Speedrunning is a hobby with a simple goal: beating video games as quickly as possible. Beneath the surface, though, things are more complicated—rather than just sprinting from the beginning to the end, runners often use tricks and exploit glitches that push game engines to their breaking points. While some of these techniques are uncovered by the runners, many are found by dedicated glitch hunters, people who investigate the mechanics of games in search of ways to exploit them. Looking at the work of glitch hunters reveals a fascinating subculture that can tell us something, surprisingly enough, about the process of scientific research.
Super Mario 64 was one of the first games I ever played, and it still holds a special place in my heart for teaching me that there could be more to a game than just playing it through to completion. After collecting all of the game’s stars, I stumbled on a website called Beyond 120 Stars devoted to cataloging user-submitted tricks and challenges. It’s a charming monument to exploring every corner of a game in the days of a decentralized internet, drenched in the online aesthetic of the early ‘00s. It’s also where I found my first speedrun.
But something drew me to the website beyond the promise of going fast. I loved the idea of the subtler challenges, like trying to get as many stars in a course as possible without jumping. Years later, I’d discover the YouTube channel of pannenkoek2012 and learn I wasn’t alone.
Pannenkoek2012’s first video is dated August 16th, 2010. Many of his early efforts focused on maximizing his coin count in each of the game’s stages, often using glitches like cloning objects that go well beyond a typical player’s knowledge of the game. After dozens of videos documenting glitches and collecting coins, the majority of pannenkoek2012’s efforts centred around the A Button Challenge: how much progress can you make without pressing A?
In Super Mario 64, as in most Mario games, the A Button makes Mario jump—the simple mechanic that drives the entire genre of platformers. But Super Mario 64 is a complex game with plenty of movement options. Rolling out of a dive—which requires only enough running speed and the B button—gives Mario enough height for most practical purposes. Other techniques for gaining height and distance are more ingenious, like using the slight height boost from being hit by fire or collecting a star to inch up to an out-of-reach spot. Sometimes glitches like cloning are employed—in one delightful video, pannenkoek2012 clones a staircase of Goombas to reach some otherwise inaccessible coins.
Pannenkoek2012 has achieved memetic status online largely thanks to an A Button Challenge video for the Watch for Rolling Rocks star that captivated audiences—even those unfamiliar with or uninterested in the mechanics of videogame glitches—with its detailed, easy-to-understand explanations and ludicrous-sounding ideas like exploring alternate universes. But the beauty of these videos is not just in their utility for this and other challenges. It’s in the loving attention to detail that pannenkoek2012—and many others—lavish on every aspect of the game. It’s in the fact that a nine-minute video on how characters blink, which has no application to the game other than learning how it works, has over 500,000 views, and even finds a little romance in the synced-up blinking animations of Mario and Princess Peach. It’s in the nearly two hours of video documenting every imaginable detail of walls, floors, and ceilings in the game, just because this is something that someone decided was worth knowing about. Even at his most obtuse, pannenkoek2012 shows that there is some value in knowledge for its own sake. More on that later.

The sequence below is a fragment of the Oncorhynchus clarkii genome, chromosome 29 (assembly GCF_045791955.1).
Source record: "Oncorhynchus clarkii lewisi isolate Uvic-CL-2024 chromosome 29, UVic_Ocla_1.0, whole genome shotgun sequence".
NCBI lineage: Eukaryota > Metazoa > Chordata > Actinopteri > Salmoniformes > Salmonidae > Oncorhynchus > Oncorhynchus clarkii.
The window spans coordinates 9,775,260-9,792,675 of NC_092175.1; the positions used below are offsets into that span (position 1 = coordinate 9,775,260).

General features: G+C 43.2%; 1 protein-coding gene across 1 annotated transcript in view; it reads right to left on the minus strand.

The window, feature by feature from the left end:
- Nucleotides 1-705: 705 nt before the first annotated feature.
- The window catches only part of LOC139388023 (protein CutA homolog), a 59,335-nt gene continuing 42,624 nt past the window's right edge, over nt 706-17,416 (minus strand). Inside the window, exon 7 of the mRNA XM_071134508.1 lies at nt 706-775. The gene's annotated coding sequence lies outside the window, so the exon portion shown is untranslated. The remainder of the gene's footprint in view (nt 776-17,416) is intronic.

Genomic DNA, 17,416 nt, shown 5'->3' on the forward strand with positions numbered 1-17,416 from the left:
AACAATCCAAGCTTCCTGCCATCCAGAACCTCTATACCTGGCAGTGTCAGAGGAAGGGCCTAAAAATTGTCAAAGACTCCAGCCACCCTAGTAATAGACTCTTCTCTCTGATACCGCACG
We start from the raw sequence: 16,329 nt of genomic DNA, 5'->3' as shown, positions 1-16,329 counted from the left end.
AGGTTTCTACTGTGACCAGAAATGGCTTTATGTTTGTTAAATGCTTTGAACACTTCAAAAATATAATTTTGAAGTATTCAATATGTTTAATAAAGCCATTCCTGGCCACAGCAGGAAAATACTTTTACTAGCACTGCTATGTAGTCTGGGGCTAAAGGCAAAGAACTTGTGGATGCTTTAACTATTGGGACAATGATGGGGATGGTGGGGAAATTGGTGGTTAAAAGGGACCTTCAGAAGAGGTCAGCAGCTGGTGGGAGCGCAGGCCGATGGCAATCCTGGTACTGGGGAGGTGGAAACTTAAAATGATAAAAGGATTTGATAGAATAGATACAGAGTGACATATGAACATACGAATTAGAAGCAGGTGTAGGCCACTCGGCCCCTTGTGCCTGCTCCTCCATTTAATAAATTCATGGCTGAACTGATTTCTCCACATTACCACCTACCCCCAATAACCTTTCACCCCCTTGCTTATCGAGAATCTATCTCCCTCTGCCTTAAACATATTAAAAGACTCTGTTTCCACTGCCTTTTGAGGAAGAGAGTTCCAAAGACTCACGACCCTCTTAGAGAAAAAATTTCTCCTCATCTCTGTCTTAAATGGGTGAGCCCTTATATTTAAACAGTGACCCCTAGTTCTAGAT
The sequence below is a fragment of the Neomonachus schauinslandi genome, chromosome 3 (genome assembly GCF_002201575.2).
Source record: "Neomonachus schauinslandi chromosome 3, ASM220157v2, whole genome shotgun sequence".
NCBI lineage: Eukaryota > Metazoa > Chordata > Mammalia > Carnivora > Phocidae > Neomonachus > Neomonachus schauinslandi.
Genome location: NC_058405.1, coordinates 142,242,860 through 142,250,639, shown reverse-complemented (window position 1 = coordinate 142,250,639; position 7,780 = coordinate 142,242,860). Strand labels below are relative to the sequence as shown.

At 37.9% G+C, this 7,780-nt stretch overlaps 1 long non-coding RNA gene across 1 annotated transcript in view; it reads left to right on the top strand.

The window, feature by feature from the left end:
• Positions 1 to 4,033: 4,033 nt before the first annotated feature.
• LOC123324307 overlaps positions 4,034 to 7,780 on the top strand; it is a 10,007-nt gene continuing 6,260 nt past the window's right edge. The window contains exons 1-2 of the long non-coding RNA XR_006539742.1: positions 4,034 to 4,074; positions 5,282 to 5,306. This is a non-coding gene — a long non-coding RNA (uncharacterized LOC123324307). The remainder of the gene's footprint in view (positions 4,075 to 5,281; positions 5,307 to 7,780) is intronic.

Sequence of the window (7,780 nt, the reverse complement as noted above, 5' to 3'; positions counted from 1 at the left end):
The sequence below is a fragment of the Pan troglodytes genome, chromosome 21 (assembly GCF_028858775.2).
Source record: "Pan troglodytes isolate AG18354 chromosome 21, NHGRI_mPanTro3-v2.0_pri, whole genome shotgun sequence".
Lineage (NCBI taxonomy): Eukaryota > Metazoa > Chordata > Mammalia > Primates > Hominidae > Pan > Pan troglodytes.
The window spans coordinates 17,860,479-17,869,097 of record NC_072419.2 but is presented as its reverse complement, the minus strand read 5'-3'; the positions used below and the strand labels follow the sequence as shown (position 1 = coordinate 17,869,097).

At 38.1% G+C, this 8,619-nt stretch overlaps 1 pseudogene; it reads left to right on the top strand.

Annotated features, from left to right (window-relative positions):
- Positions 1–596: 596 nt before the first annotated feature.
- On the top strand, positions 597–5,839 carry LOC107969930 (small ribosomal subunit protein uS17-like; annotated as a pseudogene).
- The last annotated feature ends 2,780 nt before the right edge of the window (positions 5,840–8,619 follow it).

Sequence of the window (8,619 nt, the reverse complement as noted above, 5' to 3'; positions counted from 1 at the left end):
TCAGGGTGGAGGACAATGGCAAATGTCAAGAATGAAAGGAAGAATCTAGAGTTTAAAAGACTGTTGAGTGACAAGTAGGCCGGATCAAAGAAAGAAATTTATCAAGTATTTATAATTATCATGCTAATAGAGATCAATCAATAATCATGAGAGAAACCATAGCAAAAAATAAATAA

Glitch Hunting in Hyrule
Other glitch hunters tackle different types of games. Glitch hunter Stryder7x applies a similar depth of analysis to the Paper Mario series, often finding humorous and unexpected ways of crashing the game. YouTube channel TheZZAZZGlitch dives into the fascinating programming of early Pokémon games, and has even worked on an A Button Challenge for Pokémon’s first generation of games.
But classic games are not the only magnets for deep investigation. As Nintendo’s first open world Legend of Zelda game, Breath of the Wild turned a lot of heads when it was first announced. While its wide-open environments lead to a great variety of possible routes, equally important is the game’s robust physics and the interactions between its different systems. The technique of Stasis Launching, for example, turns trees and rocks into rockets and catapults and allows for speedy movement around the vast game world.